Rebels already hold most populous city, Aleppo; Damascus airport called "military zone"
CNN — Emboldened rebels fighting to hasten the fall of Syria's government set their sights on the capital, Damascus, as diplomats went into high gear amid concerns about chemical weapons.
"Our country will be free, we have no one but God," protesters rallying against President Bashar al-Assad chanted Friday in Douma, outside the capital. "The glad tidings are coming."
The fight for control of Damascus is being waged largely in its suburbs, where rebel forces say the casualty count has increased in recent days. And so has talk of a turning point in Syria's 21-month civil war.
Friday's fighting left 38 dead in Damascus and its suburbs, including a child who was killed by a mortar and another by a sniper.
Al-Ghouta Shield Brigade, part of the rebel Free Syrian Army, called the land around the Damascus International Airport a "military zone," urging all airlines to cease incoming and outgoing flights for passengers' safety.
Opposition fighters are waging "ongoing military operations" there because Syrian forces "get military supplies and reinforcements" through the airport, FSA spokesman Louai Miqdad said. He insisted "the FSA will never target" the airport because it a civilian facility that serves the entire country.
The Syrian government maintains control of Damascus, while the rebels have taken large parts of northern Syria, including parts of the most populous city, Aleppo.
But the rebels have been empowered as their ranks grow daily from military defectors. And their arsenal has become more powerful, with weapons purchased or captured from the army or reconstructed in makeshift workshops.
There are concerns that the government's desperation could result in a chemical weapons attack. U.S. intelligence showed that the government is filling aerial bombs with sarin gas at two locations near military airfields.
Syria has said it wouldn't use chemical weapons, "even if it had them, against its own people."
Mark Toner, a State Department spokesman, warned Friday that the use of such weaponry by al-Assad's "pariah state" would be unacceptable.
"I don't think it takes a real big thinker to understand that. I think it is very clear that these would cross a red line," he said.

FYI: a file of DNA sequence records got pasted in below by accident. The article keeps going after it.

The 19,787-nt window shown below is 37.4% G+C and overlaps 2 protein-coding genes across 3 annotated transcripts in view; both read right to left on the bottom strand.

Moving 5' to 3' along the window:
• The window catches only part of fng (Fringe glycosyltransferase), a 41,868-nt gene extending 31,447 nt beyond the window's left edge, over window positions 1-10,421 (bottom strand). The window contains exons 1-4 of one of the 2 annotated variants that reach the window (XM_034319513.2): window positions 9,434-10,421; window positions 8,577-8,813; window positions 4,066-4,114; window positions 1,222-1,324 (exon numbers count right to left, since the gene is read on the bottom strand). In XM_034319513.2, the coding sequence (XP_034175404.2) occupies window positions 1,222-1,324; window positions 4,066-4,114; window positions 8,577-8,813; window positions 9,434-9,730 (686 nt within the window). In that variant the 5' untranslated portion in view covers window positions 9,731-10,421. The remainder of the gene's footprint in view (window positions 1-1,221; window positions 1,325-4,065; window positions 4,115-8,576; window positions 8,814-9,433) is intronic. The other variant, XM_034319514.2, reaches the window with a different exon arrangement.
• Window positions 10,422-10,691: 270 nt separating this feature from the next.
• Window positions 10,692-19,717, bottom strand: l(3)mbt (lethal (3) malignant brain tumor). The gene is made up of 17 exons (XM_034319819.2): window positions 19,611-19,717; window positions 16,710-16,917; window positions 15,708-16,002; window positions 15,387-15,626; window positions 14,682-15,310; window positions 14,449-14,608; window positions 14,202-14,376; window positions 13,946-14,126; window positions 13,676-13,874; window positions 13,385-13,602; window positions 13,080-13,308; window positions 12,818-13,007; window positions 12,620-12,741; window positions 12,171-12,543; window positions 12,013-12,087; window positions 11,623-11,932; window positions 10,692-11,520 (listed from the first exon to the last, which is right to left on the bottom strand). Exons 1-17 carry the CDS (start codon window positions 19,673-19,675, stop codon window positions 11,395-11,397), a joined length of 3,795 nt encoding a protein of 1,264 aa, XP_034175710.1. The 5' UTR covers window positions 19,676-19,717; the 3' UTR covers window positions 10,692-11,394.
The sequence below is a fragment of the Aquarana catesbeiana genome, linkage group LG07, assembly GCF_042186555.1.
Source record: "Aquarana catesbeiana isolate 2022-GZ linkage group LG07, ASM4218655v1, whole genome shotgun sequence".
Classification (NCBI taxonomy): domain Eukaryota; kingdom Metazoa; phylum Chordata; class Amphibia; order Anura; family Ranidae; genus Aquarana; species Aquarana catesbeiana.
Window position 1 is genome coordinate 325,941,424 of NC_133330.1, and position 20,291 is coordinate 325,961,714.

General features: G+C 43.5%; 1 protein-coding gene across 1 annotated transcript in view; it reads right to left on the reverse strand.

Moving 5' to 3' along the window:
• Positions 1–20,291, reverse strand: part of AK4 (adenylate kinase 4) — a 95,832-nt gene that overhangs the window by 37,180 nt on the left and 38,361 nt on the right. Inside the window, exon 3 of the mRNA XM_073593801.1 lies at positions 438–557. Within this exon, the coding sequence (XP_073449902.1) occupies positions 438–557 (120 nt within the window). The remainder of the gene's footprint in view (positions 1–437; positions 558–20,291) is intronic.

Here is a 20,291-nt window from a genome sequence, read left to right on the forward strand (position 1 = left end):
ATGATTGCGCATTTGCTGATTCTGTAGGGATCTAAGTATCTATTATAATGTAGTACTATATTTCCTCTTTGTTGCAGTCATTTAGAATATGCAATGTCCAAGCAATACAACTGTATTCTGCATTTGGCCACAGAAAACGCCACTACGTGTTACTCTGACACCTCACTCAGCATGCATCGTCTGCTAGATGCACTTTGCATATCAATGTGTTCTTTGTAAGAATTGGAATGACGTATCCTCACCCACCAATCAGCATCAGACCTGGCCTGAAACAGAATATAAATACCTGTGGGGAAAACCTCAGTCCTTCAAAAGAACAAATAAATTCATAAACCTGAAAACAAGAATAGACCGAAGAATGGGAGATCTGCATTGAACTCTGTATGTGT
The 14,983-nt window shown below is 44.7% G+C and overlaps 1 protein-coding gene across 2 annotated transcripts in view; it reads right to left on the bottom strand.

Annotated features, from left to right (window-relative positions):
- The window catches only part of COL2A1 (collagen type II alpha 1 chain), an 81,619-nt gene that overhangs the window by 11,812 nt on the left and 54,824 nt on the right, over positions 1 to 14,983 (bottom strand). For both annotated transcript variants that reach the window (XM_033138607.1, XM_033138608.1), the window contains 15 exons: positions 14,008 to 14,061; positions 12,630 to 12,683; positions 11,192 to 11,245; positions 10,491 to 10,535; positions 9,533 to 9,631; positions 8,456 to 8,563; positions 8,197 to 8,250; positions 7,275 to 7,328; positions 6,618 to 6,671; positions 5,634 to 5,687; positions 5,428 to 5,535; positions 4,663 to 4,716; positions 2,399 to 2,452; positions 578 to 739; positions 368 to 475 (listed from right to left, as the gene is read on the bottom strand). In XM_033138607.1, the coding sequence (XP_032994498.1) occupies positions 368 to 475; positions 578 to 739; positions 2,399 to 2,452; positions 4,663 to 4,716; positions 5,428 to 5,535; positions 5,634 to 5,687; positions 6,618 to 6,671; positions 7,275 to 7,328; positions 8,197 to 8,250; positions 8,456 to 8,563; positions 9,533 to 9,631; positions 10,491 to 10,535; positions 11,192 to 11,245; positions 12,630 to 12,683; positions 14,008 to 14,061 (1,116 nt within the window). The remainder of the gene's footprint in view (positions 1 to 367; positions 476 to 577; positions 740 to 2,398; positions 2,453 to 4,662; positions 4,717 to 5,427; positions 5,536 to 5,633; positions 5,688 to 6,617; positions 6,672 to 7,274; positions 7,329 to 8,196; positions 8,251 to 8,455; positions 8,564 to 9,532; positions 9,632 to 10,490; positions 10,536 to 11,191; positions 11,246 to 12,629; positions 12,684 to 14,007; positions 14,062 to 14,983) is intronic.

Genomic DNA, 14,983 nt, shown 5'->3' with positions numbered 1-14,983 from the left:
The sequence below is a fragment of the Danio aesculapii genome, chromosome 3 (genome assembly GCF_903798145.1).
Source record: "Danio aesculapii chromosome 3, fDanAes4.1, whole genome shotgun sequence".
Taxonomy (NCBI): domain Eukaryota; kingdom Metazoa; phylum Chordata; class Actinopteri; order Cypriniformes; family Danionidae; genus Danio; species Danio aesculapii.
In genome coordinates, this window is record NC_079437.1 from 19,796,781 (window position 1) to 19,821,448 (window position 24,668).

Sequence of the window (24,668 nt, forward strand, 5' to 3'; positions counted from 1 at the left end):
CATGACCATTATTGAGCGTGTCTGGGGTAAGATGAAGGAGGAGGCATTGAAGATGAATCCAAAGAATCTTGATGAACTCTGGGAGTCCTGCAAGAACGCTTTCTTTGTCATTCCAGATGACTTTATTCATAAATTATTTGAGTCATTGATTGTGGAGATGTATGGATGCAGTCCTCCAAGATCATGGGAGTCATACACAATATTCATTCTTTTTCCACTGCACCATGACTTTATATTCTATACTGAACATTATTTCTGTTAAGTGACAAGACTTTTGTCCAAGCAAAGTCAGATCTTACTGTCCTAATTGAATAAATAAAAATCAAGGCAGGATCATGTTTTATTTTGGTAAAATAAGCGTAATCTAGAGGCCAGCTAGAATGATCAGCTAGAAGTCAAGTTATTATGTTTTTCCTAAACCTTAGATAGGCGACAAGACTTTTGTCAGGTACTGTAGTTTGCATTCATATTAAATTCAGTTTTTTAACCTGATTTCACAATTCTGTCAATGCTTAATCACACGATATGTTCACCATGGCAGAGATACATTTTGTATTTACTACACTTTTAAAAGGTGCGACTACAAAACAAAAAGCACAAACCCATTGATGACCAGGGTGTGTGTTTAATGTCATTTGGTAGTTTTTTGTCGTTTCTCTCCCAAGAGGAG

Normal life, snipers in Aleppo
The trappings of normal life contrast against the realities of war in Aleppo.
In one corner of the city, a man sits in a barber chair for a shave. Across the street, people beg for bread. Nearby, carpets on a clothesline hide the guns of government snipers.
And inside the bombed-out remains of buildings, rebels hack away with sledgehammers to tunnel through walls -- all to avoid a sniper's bullet.
It was house-by-house, street-by-street urban warfare with rebels dodging snipers and climbing and crawling through holes in destroyed structures for safety. They resembled an "urban version of First World War trenches," according to CNN's Arwa Damon.
Rebels use everything from rockets to slingshots. The soundtrack: Bullets cracking and the muezzin's call to prayer.
"It's hard to fully absorb the scale of the devastation here," Damon reported from Aleppo's Amiriyeh neighborhood. "How entire buildings seem to have folded down upon themselves."
At an Aleppo demonstration, one of the weekly Friday protests held against the government every week since the conflict started, the people stood against the government.
"We will never kneel down, never again, to anyone but God," the protesters chanted.
The world weighs diplomacy, military options
U.S. Secretary of State Hillary Clinton; the U.N.-Arab League point man on Syria, Lakhdar Brahimi; and Russian Foreign Minister Sergey Lavrov dealt with the issue Thursday at an international security conference in Dublin, Ireland.
There wasn't a "breakthrough," Clinton said, but it was a start, and U.S. and Russian officials will meet soon to talk about how to go forward. Russia said the countries should brainstorm with Brahimi on a peaceful transition and a political settlement.
The road map would be an outline for transition at an international meeting on Syria in Geneva, Switzerland.
Clinton said all citizens in the ethnically and religiously diverse country should be part of the transition process. The exception? Al-Assad must not be included in any resolution.
Discussions between Russia and the United States are key because Moscow has been a friend of the Syrian government. It has blocked tough measures against al-Assad in the U.N. Security Council. The two powers have disagreed on how to resolve the conflict.
As diplomats continue to seek a more peaceful resolution, international powers are also weighing their military options.
The U.S. military continues to revise its plans for a potential strike against Syria over chemical weapons. And NATO has approved deploying Patriot missiles for Turkey, which wants to defend itself from attacks along its border.
Fighting flared across Syria and into Jordan
The fighting spilled into Jordan on Friday, the Jordanian armed forces said.
Shells and bullets landed in Jordanian territory because of heavy fighting between government forces and rebels in western Syria.
One Jordanian soldier was wounded and is in good condition at a hospital.
An armed forces source quoted by the state-run Petra news agency said Jordanian armed forces made "an appropriate response" to the sources of the shelling but didn't describe the action. "We will not hesitate in the future to take all suitable measures to defend our border and property," the source said.
Outside the Damascus area, at least 28 others were killed across Syria on Friday, according to the opposition Local Coordination Committees of Syria. Activists also found a mass grave in Deir Ezzor, in the country's east, that included the bodies of 50 people kidnapped two months ago, the group said.